SAGE Journal Articles

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Journal Article 1: Stadler, W. A., & Benson, M. L. (2012). Revisiting the guilty mind: The neutralization of white-collar crime. Criminal Justice Review, 37, 494–511.

Abstract: Since Sutherland first addressed the topic, it has been well known that white-collar offenders do not regard themselves or their actions as criminal. Almost without exception white-collar offenders deny that they had a guilty mind when committing their offenses. Indeed, a distinguishing feature of the psychological makeup of white-collar offenders is thought to be their ability to neutralize the moral bind of the law and rationalize their criminal behavior. Although white-collar offenders are assumed to be different than other types of offenders in how they think about their crimes, no research has compared white-collar to other offenders on this matter. The current study fills this gap in the literature by comparing a sample of federal prison inmates convicted of white-collar offenses with a sample convicted of other types of offenses. Findings indicate that white-collar offenders may not have different thinking patterns as previously thought.

Journal Article 2: Gottschalk, P. (2018). Negative organizational dynamics as enabler of white-collar crime. International Journal of Police Science and Management, online.

Abstract: Policing white-collar crime continues to be a critical issue for law enforcement all over the world. Organizational dynamics is an interesting perspective on white-collar crime. Organizational dynamics can cause a downward spiral, leading to misconduct and crime. During the downward spiral, the tendency to commit white-collar crime increases. It becomes more convenient to commit crime in comparison with alternative actions when crises or opportunities emerge. Convenience theory suggests that white-collar crime can be an attractive option for executives and others in the elite. In this article, negative organizational dynamics is explained by institutional theory, social disorganization theory, slippery slope theory, neutralization theory, and differential association theory.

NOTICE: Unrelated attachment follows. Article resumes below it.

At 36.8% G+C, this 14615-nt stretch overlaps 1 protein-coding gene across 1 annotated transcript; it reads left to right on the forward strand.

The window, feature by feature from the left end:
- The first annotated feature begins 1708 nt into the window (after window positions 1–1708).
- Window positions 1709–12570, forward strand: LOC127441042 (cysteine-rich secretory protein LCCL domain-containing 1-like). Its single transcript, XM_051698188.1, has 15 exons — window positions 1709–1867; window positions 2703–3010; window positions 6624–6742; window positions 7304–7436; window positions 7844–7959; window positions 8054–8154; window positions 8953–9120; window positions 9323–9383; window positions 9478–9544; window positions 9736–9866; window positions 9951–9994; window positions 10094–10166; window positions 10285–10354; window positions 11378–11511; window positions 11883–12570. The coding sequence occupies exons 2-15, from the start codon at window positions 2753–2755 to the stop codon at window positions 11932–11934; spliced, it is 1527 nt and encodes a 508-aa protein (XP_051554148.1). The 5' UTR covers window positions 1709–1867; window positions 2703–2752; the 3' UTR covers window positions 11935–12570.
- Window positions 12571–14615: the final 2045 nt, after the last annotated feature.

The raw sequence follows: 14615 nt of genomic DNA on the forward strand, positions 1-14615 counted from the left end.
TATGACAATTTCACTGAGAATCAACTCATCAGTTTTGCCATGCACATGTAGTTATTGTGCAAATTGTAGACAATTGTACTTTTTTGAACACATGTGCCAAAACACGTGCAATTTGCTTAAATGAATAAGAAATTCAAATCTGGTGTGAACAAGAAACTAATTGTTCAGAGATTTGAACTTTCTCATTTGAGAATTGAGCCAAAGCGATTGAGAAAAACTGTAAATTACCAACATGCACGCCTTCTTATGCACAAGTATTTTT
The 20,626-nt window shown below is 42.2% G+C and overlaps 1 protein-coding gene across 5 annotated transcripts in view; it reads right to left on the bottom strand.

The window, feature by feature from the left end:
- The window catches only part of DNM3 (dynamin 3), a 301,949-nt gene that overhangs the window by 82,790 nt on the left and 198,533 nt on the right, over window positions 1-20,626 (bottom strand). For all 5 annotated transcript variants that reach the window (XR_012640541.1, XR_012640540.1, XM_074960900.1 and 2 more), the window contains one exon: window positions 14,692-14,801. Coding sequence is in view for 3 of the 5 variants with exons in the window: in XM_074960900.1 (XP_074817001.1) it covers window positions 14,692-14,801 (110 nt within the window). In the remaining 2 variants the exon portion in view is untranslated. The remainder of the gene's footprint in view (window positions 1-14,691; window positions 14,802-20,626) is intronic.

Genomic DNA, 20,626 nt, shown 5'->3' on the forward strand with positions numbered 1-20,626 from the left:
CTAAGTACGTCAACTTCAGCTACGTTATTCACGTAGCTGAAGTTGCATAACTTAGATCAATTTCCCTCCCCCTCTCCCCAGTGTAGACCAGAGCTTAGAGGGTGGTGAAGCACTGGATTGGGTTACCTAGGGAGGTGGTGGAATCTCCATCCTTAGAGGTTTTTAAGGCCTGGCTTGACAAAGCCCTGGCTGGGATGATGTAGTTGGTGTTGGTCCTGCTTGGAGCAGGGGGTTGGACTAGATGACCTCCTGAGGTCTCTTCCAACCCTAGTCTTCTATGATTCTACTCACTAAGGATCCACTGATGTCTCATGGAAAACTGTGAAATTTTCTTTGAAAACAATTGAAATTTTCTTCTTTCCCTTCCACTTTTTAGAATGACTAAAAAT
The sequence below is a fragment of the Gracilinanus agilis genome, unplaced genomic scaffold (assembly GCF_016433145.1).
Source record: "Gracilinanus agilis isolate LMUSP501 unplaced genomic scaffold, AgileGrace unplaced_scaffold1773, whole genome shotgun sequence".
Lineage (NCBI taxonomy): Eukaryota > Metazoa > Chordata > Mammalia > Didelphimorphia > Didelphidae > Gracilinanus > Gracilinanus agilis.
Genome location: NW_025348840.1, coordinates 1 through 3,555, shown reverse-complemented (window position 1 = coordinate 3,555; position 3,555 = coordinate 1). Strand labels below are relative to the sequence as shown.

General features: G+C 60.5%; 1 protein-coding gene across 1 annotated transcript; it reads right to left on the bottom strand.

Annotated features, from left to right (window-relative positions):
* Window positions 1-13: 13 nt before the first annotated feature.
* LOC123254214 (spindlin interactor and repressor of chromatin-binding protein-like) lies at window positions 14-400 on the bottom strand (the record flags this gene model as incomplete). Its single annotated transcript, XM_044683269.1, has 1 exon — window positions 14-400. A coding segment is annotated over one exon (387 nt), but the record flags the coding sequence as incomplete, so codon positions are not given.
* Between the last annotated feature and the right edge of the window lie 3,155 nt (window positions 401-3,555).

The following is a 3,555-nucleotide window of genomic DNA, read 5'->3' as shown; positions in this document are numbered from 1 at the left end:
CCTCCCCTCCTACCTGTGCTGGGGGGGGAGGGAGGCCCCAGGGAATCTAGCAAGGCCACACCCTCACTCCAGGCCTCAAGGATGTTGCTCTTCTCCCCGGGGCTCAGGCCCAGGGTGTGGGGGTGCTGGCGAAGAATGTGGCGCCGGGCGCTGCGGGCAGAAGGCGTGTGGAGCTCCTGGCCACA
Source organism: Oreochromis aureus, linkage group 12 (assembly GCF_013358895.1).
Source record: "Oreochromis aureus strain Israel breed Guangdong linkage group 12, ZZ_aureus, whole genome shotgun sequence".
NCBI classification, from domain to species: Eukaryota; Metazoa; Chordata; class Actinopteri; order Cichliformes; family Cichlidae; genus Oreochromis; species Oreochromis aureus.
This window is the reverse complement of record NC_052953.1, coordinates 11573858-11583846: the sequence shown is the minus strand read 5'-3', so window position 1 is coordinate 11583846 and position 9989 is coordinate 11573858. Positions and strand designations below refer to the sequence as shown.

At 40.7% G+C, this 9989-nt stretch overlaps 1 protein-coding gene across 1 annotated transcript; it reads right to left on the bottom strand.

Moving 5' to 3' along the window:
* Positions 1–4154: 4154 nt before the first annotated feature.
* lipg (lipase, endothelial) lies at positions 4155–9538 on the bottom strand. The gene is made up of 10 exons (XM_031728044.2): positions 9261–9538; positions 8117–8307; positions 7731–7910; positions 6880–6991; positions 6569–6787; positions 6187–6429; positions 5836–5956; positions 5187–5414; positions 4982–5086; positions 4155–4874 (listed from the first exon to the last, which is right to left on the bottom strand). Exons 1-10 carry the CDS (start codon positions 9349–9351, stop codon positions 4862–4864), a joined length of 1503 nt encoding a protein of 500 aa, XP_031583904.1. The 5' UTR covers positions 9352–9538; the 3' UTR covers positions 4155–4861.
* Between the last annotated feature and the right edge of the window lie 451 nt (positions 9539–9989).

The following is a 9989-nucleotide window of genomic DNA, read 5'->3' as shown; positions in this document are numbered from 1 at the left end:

Journal Article 3: Listwan, S. J., Piquero, N. L., & Van Voorhis, P. (2010). Recidivism among a white-collar sample: Does personality matter? Australian and New Zealand Journal of Criminology, 43, 156–174.

Abstract: With the exception of correctional research, the role of personality has been understudied in criminology in general and in the study of white-collar crime in particular. The usefulness of personality has typically been restricted to use as a diagnostic tool in differentiating among offenders for correctional classification purposes. The current research focuses on a sample of white-collar offenders who were convicted in federal courts to explain what role personality plays in explaining their rates of recidivism. Using the Jesness Inventory as a measure of personality, findings reveal that personality type is a significant predictor of offender recidivism with neurotic personality type significantly predicting probability of rearrest.